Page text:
Willingale Doe and Shellow Bowells was drawn up, much of the western arm of
the Rectory moat had already been infilled. The map shows the extant causeway
across the eastern arm of the moat and a further causeway across the central
arm. By 1837, the date of the tithe map of Willingale, a large square house
and associated outbuildings, shown standing on the islands in 1800, had been
replaced by the `Parsonage House'. This building, together with a range of
offices, outbuildings, yards and gardens is sited on the eastern island. The
small section of the western arm of the moat and the southern section of the
central arm of the moat, which were still open in 1800, had both been filled
in by this time. A single barn positioned across the original causeway between
the islands is all that remains of the numerous other buildings shown on the
tithe map.

The barn, the surface of the drive and the telegraph poles are excluded from
the scheduling, although the ground beneath these features is included.

The site of the monument is shown on the attached map extract.

Source: Historic England

Reasons for Scheduling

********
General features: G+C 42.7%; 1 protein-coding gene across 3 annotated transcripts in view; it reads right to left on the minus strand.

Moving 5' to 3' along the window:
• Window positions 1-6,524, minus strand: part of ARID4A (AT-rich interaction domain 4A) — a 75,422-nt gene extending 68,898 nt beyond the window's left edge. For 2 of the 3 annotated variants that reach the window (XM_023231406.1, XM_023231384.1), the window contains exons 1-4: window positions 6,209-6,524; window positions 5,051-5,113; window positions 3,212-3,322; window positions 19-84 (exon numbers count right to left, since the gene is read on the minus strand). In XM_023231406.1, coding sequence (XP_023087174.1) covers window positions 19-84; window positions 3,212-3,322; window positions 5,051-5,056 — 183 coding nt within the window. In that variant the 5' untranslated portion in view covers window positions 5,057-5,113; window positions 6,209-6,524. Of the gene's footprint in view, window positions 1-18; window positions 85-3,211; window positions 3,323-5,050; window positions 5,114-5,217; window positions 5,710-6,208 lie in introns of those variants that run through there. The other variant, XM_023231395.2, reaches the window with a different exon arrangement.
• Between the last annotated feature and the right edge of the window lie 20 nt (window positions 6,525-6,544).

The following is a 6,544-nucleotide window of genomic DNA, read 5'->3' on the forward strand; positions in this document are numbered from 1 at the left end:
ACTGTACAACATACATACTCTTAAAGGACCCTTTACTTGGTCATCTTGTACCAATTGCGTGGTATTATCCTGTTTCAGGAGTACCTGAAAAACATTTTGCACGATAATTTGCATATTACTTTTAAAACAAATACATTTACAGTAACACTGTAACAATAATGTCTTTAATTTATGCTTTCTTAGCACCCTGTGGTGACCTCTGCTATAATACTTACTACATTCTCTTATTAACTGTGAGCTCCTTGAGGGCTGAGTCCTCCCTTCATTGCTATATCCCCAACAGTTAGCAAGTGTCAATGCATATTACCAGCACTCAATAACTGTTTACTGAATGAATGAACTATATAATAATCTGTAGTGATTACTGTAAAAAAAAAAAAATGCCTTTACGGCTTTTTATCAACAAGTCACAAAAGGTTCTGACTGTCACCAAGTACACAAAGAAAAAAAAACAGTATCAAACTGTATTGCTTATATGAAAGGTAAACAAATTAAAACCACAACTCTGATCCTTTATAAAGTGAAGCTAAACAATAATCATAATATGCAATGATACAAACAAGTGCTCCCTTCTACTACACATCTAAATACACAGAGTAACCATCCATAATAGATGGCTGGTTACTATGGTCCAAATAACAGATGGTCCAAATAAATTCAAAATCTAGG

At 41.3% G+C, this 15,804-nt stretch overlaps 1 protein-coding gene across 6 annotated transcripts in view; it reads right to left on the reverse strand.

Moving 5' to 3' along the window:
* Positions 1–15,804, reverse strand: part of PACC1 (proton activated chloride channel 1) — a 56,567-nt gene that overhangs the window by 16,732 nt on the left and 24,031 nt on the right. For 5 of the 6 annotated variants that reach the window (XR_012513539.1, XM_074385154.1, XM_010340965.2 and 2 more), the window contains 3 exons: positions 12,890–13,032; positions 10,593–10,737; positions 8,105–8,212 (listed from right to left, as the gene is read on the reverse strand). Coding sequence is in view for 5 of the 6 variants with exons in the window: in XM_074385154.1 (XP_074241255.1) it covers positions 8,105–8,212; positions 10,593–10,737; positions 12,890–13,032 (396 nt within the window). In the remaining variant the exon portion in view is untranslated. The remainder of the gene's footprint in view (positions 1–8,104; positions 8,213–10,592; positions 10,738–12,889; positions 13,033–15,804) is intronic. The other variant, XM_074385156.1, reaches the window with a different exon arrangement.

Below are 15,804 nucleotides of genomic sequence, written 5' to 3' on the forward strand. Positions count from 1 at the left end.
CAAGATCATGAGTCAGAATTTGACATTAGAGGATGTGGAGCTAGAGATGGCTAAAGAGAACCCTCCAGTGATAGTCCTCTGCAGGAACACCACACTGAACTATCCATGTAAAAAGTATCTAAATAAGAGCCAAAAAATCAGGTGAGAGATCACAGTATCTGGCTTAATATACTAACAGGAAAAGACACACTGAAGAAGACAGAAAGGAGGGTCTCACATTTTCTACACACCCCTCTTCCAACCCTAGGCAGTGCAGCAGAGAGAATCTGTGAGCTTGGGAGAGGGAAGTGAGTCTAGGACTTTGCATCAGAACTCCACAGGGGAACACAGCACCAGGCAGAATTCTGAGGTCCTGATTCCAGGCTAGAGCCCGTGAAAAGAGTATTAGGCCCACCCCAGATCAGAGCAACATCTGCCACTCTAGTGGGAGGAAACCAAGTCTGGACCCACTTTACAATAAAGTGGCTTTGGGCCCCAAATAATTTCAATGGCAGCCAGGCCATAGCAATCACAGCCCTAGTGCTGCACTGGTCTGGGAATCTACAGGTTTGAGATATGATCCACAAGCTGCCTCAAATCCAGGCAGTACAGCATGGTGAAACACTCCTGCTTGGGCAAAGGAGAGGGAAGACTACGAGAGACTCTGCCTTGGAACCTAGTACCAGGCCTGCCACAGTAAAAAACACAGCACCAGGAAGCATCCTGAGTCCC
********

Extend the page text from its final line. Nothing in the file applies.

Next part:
Around 6,000 moated sites are known in England. They consist of wide ditches,
often or seasonally water-filled, partly or completely enclosing one or more
islands of dry ground on which stood domestic or religious buildings. In some
cases the islands were used for horticulture. The majority of moated sites
served as prestigious aristocratic and seigneurial residences with the
provision of a moat intended as a status symbol rather than a practical
military defence. The peak period during which moated sites were built was
between about 1250 and 1350 and by far the greatest concentration lies in
central and eastern parts of England. However, moated sites were built
throughout the medieval period, are widely scattered throughout England and
exhibit a high level of diversity in their forms and sizes. They form a
significant class of medieval monument and are important for the understanding